2.1. Hiragana for vowelsJapanese has only five vowels like Latin and Spanish, and they are easy to distinguish.
|あ||a||[ a ] Listen||Similar to the first sound of eye [aI], but without the ending [ I ]. It is pronounced in the front of the mouth, while the [α:] in father [fα:ðə] is pronounced in the back of the mouth. The [æ] in ash [æʃ] is not as wide as [a].[/I]|
|い||i||[ i ] Listen||Similar to the [i:] in eat [i:t].|
|う||u||[ ɯ ] Listen||Similar to the [u:] in cool [ku:l], but [ɯ] is a more relaxed sound than that. You don't have to round your lips tightly. It is quite different from the [ U ] in good [gūd].|
|え||e||[ e ] Listen||Similar to the first sound of the [eı] in day [deı], but without the ending [ I ]. The [ε] in end [εnd] is wider than [e].|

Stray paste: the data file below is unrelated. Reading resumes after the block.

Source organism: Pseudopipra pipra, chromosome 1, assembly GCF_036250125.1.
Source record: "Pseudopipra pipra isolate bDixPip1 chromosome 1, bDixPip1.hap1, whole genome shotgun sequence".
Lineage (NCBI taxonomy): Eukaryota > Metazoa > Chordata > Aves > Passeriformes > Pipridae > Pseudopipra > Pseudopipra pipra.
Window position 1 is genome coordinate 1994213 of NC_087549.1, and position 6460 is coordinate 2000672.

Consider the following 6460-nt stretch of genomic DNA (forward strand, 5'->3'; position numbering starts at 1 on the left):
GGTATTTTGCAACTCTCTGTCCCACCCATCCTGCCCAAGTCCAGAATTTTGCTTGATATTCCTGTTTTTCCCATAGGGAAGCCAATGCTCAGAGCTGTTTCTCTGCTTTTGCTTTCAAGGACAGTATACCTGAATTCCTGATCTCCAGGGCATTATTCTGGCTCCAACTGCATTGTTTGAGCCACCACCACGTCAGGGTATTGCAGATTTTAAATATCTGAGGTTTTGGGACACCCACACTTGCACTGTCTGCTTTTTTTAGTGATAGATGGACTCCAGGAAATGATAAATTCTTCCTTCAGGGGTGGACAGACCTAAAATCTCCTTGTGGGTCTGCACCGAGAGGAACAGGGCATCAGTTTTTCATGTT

|お||o||[ o ] Listen||Similar to the first sound in owe [oU], but without the ending [ u ].|
You don't have to worry about the vowel pronunciations very much. What is important is the metronomic rhythm of the Japanese. You must pronounce vowels with the same time length.
It is believed that the Japanese had eight vowels: a, i, u, e, o, ï, ë, and ö. The last three were lost more than a thousand years ago.
Note: A combination of a kana with the vowel "o" and a kana for "u" is pronounced with [o:], not [oɯ]. A combination of a kana with the vowel "o" and a kana for "o" is also pronounced with [o:], not [oo]. In these cases, the second kana is there just to make the previous "o" longer and is technically described as the phoneme /H/. The sound [o:] is the same as [o] but twice as long as [o]. When Romanized, it is written as either "ô" ("o" with a circumflex) or "ō" ("o" with a macron). Remember that Japanese is metronomic. The sound [o] ("o") has one mora, while [o:] ("ô") has two morae. If you pronounce the former in 0.2 seconds, you must pronounce the latter in 0.4 seconds.
|Pitch:||L H H|
|Pitch:||L H H|
Note: This word has three morae, not two.